Reba McEntire is your new Colonel Sanders, and maybe 2018 won't be so bad.

Fast food fried chicken juggernaut KFC has cast a new actor to play Colonel Sanders: Reba McEntire.

Yeah, this Reba McEntire.

Photo by Charley Gallay/Getty Images for Celebrity Fight Night.


Only for this role, she looks a little more like this.

Image via KFC/YouTube.

McEntire donned the signature white suit and string tie to perform a tongue in cheek song as everyone's second ,favorite fried chicken purveyor. (I'm an Annie from Popeye's stan, now and forever.)

"I’m Colonel Sanders, the same as always,” she sings. "I swear I'm not a famous woman!”

Several male actors have portrayed the Colonel, including Rob Lowe, Norm MacDonald, Ray Liotta, and Jim Gaffigan. But this is the first time the company's founder has been portrayed by a woman or a musician. McEntire was chosen specifically for the role because of her Southern roots (she's from Oklahoma) and legend status in country music. She'll appear in television spots for the chain's Smoky Mountain BBQ chicken through April.

So the internet had absolutely nothing to say about all of this and that's the end of this charming and delightful story, right?

Hold on to your biscuits, folks.

Loyal Colonel Sanders supporters, confused followers, and former fans of KFC voiced their displeasure at the decision on social media.

Who knew people were invested in which actors are selected to portray this Southern icon? But apparently, they are.

Some were turned off by the idea of a woman playing a man.

Others were skeptical, but open to change.

But for the most part, people had some fun with it. After all, we're talking about fast food chicken, here.

For instance: What might a woman playing Colonel Sanders have to put up with?

And then there's this tweet, which is funny (and a little bit sad) because it's true.

Others, particularly fans of McEntire, were pretty pleased with the decision. Who wouldn't want to see one of their faves break the dredged and breaded ceiling?

While this a very small, silly thing to choose to complain or cheer about, it's not completely insignificant.

In 2018, women are still breaking barriers, both large and important and small and crispy. This week alone, Rachel Morrison became the first woman to be nominated for an Academy Award in cinematography. Sen. Tammi Duckworth announced her pregnancy and will be the first senator to give birth in office. And on Sunday at the Grammy's, we may see Cardi B become first woman ever to earn the award for Best Rap Song and Best Rap Performance.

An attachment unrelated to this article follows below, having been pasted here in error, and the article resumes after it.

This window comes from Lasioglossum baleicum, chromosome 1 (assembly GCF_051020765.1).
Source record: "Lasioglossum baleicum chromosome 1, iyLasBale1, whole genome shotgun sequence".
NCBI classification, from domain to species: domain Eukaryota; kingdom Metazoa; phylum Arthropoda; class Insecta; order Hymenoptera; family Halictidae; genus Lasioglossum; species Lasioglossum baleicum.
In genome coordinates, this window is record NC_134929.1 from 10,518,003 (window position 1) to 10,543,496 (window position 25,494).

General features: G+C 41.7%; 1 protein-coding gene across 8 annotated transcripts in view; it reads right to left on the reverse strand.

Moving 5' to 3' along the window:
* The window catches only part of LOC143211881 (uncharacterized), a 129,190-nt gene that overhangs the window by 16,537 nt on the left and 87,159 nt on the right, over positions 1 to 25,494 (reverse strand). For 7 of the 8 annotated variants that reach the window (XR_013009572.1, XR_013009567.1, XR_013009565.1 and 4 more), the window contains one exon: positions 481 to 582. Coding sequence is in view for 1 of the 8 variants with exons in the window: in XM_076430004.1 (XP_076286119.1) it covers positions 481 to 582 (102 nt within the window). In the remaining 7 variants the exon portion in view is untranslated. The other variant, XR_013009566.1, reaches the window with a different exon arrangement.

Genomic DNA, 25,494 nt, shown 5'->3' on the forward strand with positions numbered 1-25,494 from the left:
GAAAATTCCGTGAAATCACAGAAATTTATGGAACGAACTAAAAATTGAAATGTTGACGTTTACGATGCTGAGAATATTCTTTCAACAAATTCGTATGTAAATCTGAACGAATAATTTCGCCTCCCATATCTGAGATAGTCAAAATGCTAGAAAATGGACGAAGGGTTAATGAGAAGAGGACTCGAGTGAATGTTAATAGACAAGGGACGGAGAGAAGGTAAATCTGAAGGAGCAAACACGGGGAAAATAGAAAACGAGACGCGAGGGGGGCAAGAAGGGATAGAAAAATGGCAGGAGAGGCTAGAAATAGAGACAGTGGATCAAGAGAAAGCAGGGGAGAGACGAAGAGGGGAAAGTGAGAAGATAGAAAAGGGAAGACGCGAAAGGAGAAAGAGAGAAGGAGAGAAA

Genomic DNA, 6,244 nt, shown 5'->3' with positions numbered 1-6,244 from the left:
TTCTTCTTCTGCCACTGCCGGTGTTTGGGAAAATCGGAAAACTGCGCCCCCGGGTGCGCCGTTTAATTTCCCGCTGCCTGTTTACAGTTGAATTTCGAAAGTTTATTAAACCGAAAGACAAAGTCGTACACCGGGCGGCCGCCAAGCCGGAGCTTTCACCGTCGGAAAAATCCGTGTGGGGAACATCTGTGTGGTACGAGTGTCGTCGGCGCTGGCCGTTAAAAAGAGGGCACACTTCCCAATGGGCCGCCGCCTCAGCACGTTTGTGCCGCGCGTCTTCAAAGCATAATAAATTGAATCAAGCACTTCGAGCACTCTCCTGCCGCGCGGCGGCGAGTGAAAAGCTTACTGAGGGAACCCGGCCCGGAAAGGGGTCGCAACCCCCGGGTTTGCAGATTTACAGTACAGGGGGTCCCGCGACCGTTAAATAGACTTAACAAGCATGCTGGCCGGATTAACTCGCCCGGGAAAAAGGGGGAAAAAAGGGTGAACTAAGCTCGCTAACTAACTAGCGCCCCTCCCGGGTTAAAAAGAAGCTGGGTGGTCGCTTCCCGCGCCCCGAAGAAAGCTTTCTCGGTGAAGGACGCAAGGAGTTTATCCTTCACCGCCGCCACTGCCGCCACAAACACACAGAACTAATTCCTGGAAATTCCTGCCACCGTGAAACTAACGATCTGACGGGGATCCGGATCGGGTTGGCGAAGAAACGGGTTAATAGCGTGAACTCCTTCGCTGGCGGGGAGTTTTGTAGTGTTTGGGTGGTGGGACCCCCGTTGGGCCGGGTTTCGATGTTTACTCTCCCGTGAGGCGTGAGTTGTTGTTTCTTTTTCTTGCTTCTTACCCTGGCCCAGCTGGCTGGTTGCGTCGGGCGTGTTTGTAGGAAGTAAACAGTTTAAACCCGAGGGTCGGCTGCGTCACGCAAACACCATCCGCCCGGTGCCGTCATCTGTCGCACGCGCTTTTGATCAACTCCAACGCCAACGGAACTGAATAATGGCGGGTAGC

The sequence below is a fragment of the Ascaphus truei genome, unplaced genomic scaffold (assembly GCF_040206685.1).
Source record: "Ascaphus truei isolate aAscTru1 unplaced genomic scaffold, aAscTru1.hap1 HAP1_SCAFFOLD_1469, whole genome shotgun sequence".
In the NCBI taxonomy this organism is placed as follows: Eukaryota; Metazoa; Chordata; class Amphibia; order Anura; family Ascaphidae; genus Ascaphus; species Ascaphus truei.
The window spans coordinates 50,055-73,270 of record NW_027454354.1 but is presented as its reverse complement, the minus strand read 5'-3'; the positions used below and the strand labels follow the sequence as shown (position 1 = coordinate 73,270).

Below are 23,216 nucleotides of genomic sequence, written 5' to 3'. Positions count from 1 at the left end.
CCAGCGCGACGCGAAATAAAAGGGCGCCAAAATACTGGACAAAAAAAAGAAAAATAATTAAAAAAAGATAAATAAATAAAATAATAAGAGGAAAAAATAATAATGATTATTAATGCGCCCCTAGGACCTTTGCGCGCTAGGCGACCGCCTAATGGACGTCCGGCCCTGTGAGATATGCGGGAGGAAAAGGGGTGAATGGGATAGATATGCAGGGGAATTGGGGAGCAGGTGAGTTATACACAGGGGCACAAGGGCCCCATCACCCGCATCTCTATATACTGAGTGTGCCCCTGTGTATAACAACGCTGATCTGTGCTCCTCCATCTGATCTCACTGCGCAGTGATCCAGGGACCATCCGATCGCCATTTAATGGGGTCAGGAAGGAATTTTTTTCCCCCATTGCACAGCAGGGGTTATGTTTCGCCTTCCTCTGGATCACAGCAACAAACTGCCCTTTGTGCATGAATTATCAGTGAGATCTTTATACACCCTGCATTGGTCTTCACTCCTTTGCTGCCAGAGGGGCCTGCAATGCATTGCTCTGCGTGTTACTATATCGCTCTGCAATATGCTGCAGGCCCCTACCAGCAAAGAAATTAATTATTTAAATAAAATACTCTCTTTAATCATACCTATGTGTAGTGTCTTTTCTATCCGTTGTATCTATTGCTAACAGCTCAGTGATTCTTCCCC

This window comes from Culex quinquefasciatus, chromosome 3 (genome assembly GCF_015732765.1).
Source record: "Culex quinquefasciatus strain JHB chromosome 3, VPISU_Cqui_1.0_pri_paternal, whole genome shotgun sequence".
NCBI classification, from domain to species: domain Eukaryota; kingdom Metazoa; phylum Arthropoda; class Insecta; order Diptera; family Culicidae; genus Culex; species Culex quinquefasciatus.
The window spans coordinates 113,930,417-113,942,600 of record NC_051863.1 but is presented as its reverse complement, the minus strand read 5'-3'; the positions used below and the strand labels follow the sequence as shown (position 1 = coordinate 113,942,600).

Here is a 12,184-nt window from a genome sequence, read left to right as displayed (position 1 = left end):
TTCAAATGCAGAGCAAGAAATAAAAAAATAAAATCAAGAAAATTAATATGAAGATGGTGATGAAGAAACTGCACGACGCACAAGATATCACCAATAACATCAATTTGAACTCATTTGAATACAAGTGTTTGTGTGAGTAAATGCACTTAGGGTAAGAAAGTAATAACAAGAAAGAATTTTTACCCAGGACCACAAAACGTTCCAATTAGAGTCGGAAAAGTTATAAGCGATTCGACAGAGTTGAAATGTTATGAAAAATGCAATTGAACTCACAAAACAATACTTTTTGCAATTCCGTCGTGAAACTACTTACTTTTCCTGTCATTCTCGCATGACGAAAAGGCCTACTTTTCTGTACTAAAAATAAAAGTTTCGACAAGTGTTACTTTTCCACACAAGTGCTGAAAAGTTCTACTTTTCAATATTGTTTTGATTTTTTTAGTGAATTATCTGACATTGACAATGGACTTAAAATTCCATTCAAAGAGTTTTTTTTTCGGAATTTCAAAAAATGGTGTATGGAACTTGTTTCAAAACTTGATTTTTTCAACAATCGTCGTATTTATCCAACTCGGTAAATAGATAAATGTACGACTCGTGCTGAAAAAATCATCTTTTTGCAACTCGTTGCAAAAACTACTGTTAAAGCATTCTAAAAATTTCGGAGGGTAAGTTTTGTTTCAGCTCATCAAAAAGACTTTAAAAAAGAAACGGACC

And yeah, people like Hec have a point.

A female Colonel Sanders probably wasn't the first thing people participating in the Women's March had in mind. Women have made some serious moves, but when it comes to improving representation, earning equal wages, confronting gender based violence, or sexual misconduct, we have a long way to go.

Then again, every first, even a seemingly silly one, is a chicken-fried step in the right direction.

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Upworthy and P&G Good Everyday wanted to help keep kindness going strong, so they partnered up to create the Lead with Love Fund. The fund awards do-gooders in communities around the country with grants to help them continue on with their unique missions. Hundreds of nominations came pouring in and five winners were selected based on three criteria: the impact of action, uniqueness, and "Upworthy-ness" of their story.

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Edith Ornelas, co-creator of Mariposas Collective in Memphis, Tenn.

Edith Ornelas has a deep-rooted connection to the asylum-seeking immigrant families she brings food and supplies to families in Memphis, Tenn. She was born in Jalisco, Mexico, and immigrated to the United States when she was 7 years old with her parents and sister. Edith grew up in Chicago, then moved to Memphis in 2016, where she quickly realized how few community programs existed for immigrants. Two years later, she helped create Mariposas Collective, which initially aimed to help families who had just been released from detention centers and were seeking asylum. The collective started out small but has since grown to approximately 400 volunteers.

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If the past year has taught us nothing else, it's that sending love out into the world through selfless acts of kindness can have a positive ripple effect on people and communities. People all over the United States seemed to have gotten the message — 71% of those surveyed by the World Giving Index helped a stranger in need in 2020. A nonprofit survey found 90% helped others by running errands, calling, texting and sending care packages. Many people needed a boost last year in one way or another and obliging good neighbors heeded the call over and over again — and continue to make a positive impact through their actions in this new year.

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Here's a look at the five winners:

Edith Ornelas, co-creator of Mariposas Collective in Memphis, Tenn.

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